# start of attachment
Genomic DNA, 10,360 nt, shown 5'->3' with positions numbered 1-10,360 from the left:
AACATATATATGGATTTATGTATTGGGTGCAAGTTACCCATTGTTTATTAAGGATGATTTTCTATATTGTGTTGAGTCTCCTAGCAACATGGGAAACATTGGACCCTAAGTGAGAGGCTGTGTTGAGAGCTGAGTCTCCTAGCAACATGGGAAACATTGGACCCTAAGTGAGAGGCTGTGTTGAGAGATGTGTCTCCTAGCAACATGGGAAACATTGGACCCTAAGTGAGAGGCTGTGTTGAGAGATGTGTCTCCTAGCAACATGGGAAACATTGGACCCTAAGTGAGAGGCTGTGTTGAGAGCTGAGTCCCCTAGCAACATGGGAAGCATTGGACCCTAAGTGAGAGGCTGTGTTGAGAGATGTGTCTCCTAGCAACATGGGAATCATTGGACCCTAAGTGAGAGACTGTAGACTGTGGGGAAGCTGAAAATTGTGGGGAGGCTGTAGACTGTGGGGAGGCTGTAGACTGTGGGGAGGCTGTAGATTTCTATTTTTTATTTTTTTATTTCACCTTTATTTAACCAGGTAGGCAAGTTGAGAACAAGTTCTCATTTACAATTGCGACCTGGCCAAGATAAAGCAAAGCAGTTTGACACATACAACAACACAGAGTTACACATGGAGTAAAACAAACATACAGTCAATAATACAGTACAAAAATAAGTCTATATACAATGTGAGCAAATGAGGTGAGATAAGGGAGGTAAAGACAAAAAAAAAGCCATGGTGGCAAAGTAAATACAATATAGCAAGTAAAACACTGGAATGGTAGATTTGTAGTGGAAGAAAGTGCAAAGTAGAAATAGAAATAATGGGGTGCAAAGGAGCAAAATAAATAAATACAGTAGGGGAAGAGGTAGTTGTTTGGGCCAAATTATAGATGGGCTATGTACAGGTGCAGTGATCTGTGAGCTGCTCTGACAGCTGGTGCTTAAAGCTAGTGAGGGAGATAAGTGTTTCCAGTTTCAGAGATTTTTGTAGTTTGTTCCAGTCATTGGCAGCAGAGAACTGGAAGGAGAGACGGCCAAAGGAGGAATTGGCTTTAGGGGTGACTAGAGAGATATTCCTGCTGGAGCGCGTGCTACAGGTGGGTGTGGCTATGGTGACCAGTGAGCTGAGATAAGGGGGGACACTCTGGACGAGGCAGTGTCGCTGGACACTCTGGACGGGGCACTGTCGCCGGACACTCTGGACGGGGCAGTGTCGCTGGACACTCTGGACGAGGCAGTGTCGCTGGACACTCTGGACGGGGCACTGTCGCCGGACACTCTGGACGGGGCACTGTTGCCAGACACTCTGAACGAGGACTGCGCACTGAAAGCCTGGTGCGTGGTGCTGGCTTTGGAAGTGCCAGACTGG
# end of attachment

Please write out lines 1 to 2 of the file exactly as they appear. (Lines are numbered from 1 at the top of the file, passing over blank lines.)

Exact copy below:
Genomic DNA, 10,360 nt, shown 5'->3' with positions numbered 1-10,360 from the left:
AACATATATATGGATTTATGTATTGGGTGCAAGTTACCCATTGTTTATTAAGGATGATTTTCTATATTGTGTTGAGTCTCCTAGCAACATGGGAAACATTGGACCCTAAGTGAGAGGCTGTGTTGAGAGCTGAGTCTCCTAGCAACATGGGAAACATTGGACCCTAAGTGAGAGGCTGTGTTGAGAGATGTGTCTCCTAGCAACATGGGAAACATTGGACCCTAAGTGAGAGGCTGTGTTGAGAGATGTGTCTCCTAGCAACATGGGAAACATTGGACCCTAAGTGAGAGGCTGTGTTGAGAGCTGAGTCCCCTAGCAACATGGGAAGCATTGGACCCTAAGTGAGAGGCTGTGTTGAGAGATGTGTCTCCTAGCAACATGGGAATCATTGGACCCTAAGTGAGAGACTGTAGACTGTGGGGAAGCTGAAAATTGTGGGGAGGCTGTAGACTGTGGGGAGGCTGTAGACTGTGGGGAGGCTGTAGATTTCTATTTTTTATTTTTTTATTTCACCTTTATTTAACCAGGTAGGCAAGTTGAGAACAAGTTCTCATTTACAATTGCGACCTGGCCAAGATAAAGCAAAGCAGTTTGACACATACAACAACACAGAGTTACACATGGAGTAAAACAAACATACAGTCAATAATACAGTACAAAAATAAGTCTATATACAATGTGAGCAAATGAGGTGAGATAAGGGAGGTAAAGACAAAAAAAAAGCCATGGTGGCAAAGTAAATACAATATAGCAAGTAAAACACTGGAATGGTAGATTTGTAGTGGAAGAAAGTGCAAAGTAGAAATAGAAATAATGGGGTGCAAAGGAGCAAAATAAATAAATACAGTAGGGGAAGAGGTAGTTGTTTGGGCCAAATTATAGATGGGCTATGTACAGGTGCAGTGATCTGTGAGCTGCTCTGACAGCTGGTGCTTAAAGCTAGTGAGGGAGATAAGTGTTTCCAGTTTCAGAGATTTTTGTAGTTTGTTCCAGTCATTGGCAGCAGAGAACTGGAAGGAGAGACGGCCAAAGGAGGAATTGGCTTTAGGGGTGACTAGAGAGATATTCCTGCTGGAGCGCGTGCTACAGGTGGGTGTGGCTATGGTGACCAGTGAGCTGAGATAAGGGGGGACACTCTGGACGAGGCAGTGTCGCTGGACACTCTGGACGGGGCACTGTCGCCGGACACTCTGGACGGGGCAGTGTCGCTGGACACTCTGGACGAGGCAGTGTCGCTGGACACTCTGGACGGGGCACTGTCGCCGGACACTCTGGACGGGGCACTGTTGCCAGACACTCTGAACGAGGACTGCGCACTGAAAGCCTGGTGCGTGGTGCTGGCTTTGGAAGTGCCAGACTGG